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1

Start with the liquid ingredients first including yeast and sugars but leave out the salt. Mix the salt with the flour. Start the machine on low and add just enough flour/salt to create a thick batter. Mix until smooth at least 3 minutes then add the remaining flour a little at a time until the dough climbs the hook. Your dough is done.


0

It depends on your dough type and recipe, but I personally don't find somewhat overproofed pizza dough to be a major problem. Just pop any large bubbles as you are stretching it and handling it, but otherwise just bake it normally. I frequently overproof my pizza dough on purpose, as I often like the resulting flavor a bit more. If the size and number of ...


0

Over-proofed dough can be saved. So, if your dough is truly over-proofed. Degas it, reshape it (in a ball for pizza), and allow it to proof again.


0

Expectations for "shaping" can vary a lot in a recipe. Years ago, I tended toward a minimalistic shaping routine, degassing as little as necessary just to get rid of large bubbles and form the dough into the rough shape I wanted. (This was, for example, the gentle shaping promoted by Peter Reinhart, based on the idea that gentle shaping would lose less gas ...


3

I understand that you can either punch or fold dough before shaping it and both have different benefits. Just understand what you're doing. During the fermentation process (rising), yeast consumes sugar and starch in the dough and turns it into alcohol, carbon dioxide, etc. That carbon dioxide collects gets trapped in the dough (thanks largely to the gluten)...


1

For Neapolitan pizza, once my dough is shaped into pizza-sized balls, it rests anywhere from 30 minutes to a couple of hours. At this point I do not punch or fold! I am gentle with each ball, forming it into a disk with a combination of turns on the countertop, and gently stretching with fists under the dough. Most importantly, I find, is that I try not ...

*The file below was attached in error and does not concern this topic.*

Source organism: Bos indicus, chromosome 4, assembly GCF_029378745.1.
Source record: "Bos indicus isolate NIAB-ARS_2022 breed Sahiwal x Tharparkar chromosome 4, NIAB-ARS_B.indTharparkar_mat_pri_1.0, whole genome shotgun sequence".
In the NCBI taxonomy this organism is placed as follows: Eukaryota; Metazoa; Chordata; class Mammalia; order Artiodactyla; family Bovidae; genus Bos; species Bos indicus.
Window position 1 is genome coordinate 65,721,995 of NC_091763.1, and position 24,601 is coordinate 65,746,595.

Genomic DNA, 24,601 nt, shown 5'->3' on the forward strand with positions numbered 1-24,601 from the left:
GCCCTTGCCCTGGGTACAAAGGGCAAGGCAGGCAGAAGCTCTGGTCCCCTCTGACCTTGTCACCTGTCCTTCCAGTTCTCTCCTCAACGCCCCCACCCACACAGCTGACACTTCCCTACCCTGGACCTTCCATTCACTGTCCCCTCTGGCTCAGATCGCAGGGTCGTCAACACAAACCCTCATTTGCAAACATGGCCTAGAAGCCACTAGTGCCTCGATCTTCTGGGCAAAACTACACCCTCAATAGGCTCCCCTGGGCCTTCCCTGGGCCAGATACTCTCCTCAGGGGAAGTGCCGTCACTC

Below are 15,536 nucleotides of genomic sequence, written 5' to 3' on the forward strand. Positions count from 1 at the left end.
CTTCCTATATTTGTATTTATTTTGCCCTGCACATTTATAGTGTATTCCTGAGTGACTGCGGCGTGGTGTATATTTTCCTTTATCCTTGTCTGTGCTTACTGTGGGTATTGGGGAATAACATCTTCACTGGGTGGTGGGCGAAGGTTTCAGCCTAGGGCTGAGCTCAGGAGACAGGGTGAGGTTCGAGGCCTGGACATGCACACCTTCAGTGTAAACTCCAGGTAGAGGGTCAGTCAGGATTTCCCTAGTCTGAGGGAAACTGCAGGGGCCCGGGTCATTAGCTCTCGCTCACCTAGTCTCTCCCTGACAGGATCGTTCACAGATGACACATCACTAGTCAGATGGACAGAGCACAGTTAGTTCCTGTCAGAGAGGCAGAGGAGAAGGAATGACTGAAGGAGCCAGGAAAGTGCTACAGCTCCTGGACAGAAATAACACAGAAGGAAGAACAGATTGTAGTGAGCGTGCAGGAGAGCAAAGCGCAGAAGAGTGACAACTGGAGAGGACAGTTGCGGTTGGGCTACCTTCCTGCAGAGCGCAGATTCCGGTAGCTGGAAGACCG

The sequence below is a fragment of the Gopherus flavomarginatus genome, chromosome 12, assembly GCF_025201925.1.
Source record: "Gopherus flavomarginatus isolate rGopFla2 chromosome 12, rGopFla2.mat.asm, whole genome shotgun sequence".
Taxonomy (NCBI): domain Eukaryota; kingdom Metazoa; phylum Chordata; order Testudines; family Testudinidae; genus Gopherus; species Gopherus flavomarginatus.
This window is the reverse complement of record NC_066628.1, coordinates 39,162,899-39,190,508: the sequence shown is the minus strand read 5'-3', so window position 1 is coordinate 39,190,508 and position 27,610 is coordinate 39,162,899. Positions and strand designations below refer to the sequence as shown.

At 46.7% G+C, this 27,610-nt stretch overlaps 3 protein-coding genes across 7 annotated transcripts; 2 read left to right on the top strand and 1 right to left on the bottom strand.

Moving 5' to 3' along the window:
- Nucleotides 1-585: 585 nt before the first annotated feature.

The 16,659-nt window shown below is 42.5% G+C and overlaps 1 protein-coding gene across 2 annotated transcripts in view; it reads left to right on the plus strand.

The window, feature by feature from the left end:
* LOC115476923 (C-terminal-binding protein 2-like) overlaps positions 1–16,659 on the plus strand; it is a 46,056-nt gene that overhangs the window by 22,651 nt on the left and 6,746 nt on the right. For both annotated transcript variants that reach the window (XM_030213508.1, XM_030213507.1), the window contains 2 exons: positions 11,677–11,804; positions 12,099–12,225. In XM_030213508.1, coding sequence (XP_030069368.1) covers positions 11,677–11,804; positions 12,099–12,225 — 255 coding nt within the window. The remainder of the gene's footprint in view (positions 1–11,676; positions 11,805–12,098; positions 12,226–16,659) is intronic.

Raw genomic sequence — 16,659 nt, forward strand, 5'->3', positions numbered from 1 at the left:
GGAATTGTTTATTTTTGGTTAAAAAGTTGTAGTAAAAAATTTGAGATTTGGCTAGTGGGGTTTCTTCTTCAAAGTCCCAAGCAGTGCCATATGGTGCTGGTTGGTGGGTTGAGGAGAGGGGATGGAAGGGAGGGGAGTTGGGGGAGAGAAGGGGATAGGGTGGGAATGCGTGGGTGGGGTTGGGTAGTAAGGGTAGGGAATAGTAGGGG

1

It's pizza dough, the shaping comes at the end, this is just dividing nothing complex is required. A bit of punching is good to get rid of any large air bubbles to make sure you divide it evenly. Remember you will be nocking a load of air out when you make the base, so it's not important to preserve lift in pizza dough in proofing.


7

There is no emergency, you have a healthy, active dough. You can punch it down as much as you like, remember that with pizza dough you are going to knock a load of air out when you make your pizza bases. You can keep it in the fridge until tomorrow, it should slow down as it starts to exhaust the available sugars. If you find things still going a bit too ...


2

After the first rise, you can split your dough into smaller portions and let it rise again in the fridge. Just don't forget to cover with oiled plastic wrap or a damp towel to avoid drying out.


0

If you want the traditionally round shape with an even crust around the outside, having a piece of dough that isn't spherical will make that a little more difficult (not impossible) to achieve. A dough ball will be easier to work into that shape, especially if you plan on slapping and throwing the dough into shape.


1

I honestly don't really see much of an advantage in splitting into separate dough balls for the second 24 hours of refrigeration. It sounds like OP is going to take the final dough balls out of the fridge, let them warm up some, then shape, the rise until ready to bake. My standard pizza recipe tends to be retarded in the refrigerator for 1-3 days, after ...


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